Before returning to school, Young worked a variety of jobs, including as a photographer, warehouseman, clerk-typist, interviewer for the California Department of Employment, and yard clerk for the Southern Pacific Railroad. He also carved out a career as a singer and guitarist, singing folk songs and blues, but later gave up performing professionally.
Young graduated from UC Berkeley in 1969 and started a lifelong career as an instructor of writing, poetry and American literature. He taught all around the country, including appointments at Stanford University, UC Berkeley, UC Santa Cruz, UC Davis and many other colleges. He was a longtime poetry instructor at the Community of Writers, a summer workshop started 51 years ago in Squaw Valley in Lake Tahoe.
A number of Young’s students praised how he showed them to be their most authentic selves. My “poetry got more intimate” through Young’s instruction, said Vernon Keeve, who took two classes from Young at an MFA program at California College of the Arts in San Francisco. “Instead of wanting to hide on the page, Al taught me how to be more authentic. He said to face things that hurt you, don’t run away from trauma on the page.”
Young’s classrooms had the “warmest” feeling, said Keeve. “People cried in the class. Sometimes we cried together.”
Chloe Veylit, who also attended the MFA program at CCA, said Young taught her to slow down and focus on the present. He also encouraged his students to be creative and was thrilled when she wrote a piece from the consciousness of an octopus. “He had this openness, this willingness to pursue things with you,” she said.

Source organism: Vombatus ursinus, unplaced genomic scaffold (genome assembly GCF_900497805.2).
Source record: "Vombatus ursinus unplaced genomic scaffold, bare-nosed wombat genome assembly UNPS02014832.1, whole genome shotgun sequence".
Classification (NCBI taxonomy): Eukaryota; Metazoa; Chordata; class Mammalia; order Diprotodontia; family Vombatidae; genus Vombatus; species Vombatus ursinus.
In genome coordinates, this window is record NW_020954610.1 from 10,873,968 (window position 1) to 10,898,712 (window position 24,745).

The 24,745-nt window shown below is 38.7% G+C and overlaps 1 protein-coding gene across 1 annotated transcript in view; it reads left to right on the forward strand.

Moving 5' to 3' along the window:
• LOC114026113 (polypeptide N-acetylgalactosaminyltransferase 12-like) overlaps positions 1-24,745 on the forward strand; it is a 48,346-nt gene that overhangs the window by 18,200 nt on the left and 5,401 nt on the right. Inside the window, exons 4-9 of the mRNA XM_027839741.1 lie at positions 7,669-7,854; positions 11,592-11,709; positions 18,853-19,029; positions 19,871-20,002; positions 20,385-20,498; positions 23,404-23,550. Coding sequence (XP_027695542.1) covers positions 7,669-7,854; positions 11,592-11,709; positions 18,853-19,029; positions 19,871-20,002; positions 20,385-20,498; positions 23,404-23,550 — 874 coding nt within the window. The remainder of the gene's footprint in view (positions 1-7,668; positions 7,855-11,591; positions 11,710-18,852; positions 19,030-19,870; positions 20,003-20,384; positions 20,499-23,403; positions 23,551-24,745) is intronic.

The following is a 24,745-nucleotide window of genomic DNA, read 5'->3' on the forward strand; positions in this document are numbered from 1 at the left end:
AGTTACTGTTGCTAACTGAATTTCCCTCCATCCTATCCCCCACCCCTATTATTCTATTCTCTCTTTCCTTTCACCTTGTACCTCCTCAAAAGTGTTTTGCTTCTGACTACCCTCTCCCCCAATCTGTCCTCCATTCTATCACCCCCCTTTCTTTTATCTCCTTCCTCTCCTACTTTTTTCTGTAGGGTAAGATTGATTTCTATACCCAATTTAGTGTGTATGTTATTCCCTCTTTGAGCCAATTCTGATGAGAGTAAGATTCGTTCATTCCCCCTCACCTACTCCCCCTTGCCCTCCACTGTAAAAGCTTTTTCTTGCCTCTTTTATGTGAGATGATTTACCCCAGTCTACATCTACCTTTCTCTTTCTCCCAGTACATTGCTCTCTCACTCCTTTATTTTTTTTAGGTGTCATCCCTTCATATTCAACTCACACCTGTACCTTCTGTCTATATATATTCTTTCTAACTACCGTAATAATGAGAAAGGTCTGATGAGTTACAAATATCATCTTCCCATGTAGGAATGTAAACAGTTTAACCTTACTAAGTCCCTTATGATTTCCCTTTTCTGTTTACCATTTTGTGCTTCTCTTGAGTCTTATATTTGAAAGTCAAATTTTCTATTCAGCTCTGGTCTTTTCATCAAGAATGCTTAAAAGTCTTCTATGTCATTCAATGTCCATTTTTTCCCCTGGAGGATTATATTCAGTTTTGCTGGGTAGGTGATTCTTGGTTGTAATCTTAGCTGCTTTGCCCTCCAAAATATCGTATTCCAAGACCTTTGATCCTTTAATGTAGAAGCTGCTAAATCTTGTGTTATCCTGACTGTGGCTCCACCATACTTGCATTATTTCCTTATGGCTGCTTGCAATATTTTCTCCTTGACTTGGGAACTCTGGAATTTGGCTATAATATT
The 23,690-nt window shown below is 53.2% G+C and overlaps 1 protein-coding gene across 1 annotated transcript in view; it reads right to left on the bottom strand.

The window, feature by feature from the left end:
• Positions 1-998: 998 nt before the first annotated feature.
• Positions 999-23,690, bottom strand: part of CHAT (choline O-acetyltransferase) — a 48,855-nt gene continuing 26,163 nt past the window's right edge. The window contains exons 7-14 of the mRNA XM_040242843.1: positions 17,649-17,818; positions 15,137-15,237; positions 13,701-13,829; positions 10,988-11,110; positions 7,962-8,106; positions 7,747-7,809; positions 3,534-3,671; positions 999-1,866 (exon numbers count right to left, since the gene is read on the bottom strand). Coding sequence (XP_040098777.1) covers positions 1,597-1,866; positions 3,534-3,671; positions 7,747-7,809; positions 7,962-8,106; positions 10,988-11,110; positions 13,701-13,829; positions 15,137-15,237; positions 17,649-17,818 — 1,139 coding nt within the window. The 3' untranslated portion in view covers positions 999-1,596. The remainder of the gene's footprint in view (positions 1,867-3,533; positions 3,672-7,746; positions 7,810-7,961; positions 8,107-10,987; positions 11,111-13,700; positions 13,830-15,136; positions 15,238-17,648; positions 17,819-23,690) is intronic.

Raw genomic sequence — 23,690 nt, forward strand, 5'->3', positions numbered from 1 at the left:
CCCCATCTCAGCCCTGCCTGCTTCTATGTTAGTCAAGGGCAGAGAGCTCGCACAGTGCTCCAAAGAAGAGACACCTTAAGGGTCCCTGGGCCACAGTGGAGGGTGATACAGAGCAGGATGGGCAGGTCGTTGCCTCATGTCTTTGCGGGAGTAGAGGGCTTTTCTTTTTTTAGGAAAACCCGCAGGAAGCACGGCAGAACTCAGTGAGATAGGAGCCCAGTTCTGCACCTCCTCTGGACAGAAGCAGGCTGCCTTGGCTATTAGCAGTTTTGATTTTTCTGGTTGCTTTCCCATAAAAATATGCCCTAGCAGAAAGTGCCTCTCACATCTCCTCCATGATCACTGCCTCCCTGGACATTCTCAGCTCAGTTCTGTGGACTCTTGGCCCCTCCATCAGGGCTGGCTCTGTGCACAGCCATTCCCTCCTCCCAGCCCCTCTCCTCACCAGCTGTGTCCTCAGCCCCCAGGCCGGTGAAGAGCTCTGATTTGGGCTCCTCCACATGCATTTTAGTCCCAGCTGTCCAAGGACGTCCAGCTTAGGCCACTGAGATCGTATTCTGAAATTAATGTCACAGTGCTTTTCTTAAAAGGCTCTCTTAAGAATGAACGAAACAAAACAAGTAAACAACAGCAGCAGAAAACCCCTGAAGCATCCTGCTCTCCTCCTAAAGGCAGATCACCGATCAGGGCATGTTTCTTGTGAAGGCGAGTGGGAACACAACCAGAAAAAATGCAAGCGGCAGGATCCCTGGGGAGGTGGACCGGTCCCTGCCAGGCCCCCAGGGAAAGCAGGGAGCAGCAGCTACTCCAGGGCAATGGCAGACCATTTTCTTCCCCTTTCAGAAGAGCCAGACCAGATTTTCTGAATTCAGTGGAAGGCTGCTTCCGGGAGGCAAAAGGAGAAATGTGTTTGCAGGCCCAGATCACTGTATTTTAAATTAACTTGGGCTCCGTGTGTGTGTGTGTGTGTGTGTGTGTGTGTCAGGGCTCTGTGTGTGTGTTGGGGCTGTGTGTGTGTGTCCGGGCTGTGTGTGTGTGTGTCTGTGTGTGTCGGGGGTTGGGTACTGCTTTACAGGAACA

Young published his first book, Dancing: Poems (Corinth Books) in 1969. It won the Joseph Henry Jackson Award. He went on to write or contribute to more than 20 other books and anthologies including The Song Turning Back into Itself (Holt, Rinehart and Winston, 1971), The Blues Don’t Change: New and Selected Poems (Louisiana State University Press, 1982), Heaven: Collected Poems 1956–1990 (Creative Arts Book Company 1992), The Sound of Dreams Remembered: Poems 1990–2000 (Creative Arts Book Company, 2001) and more.
Five of Young’s poems were also included in the new Library of America anthology, African American Poetry: 250 Years of Struggle and Song. Heyday Books just published Why to These Rocks: 50 Years of Poems from the Community of Writers, an anthology of some of the best work produced by poets, including Young, at the summer poetry workshops of the Community of Writers.
He wrote film scripts for movies starring Sidney Poitier, Bill Cosby and Richard Pryor in the 1970s, said Reed.
Young also wrote the liner notes for George Benson’s 1977 Breezin’ album that won multiple Grammy awards and went quadruple platinum. As a token of its appreciation, the label sent him a fly canary-yellow silk bathrobe with “Breezin” emblazoned on it, according to Young’s son Michael.
Young’s 1981 memoir, Bodies and Soul: Musical Memoirs, won the American Book Award.
In 1963, he married Arline Belch, a technical writer. They had a son, Michael, born in 1971. They later separated but remained good friends until her death in 2016.
Young had a magnetic presence, which Andrew Tonkovich, a lecturer at the UC Irvine department of English, expressed in a remembrance.
“I wanted to be in earshot of Al, as did many. He completely owned the rhythms of humor and idiom and was, of course, a blues man, self-described. Community of Writers participants will recall the elegant wit and jolly subversion of the duet played and sung by Al and the late Jim Houston, his life-long pal and fellow Stegner fellow, with Houston on ukulele and, hilariously, Al on credit card. You cannot make this stuff up. But they did, together, in their gently class-conscious ditty “White Man’s Blues.”
Friends of Young’s launched a GoFundMe campaign to help with his medical expenses, The family still needs help with funeral expenses.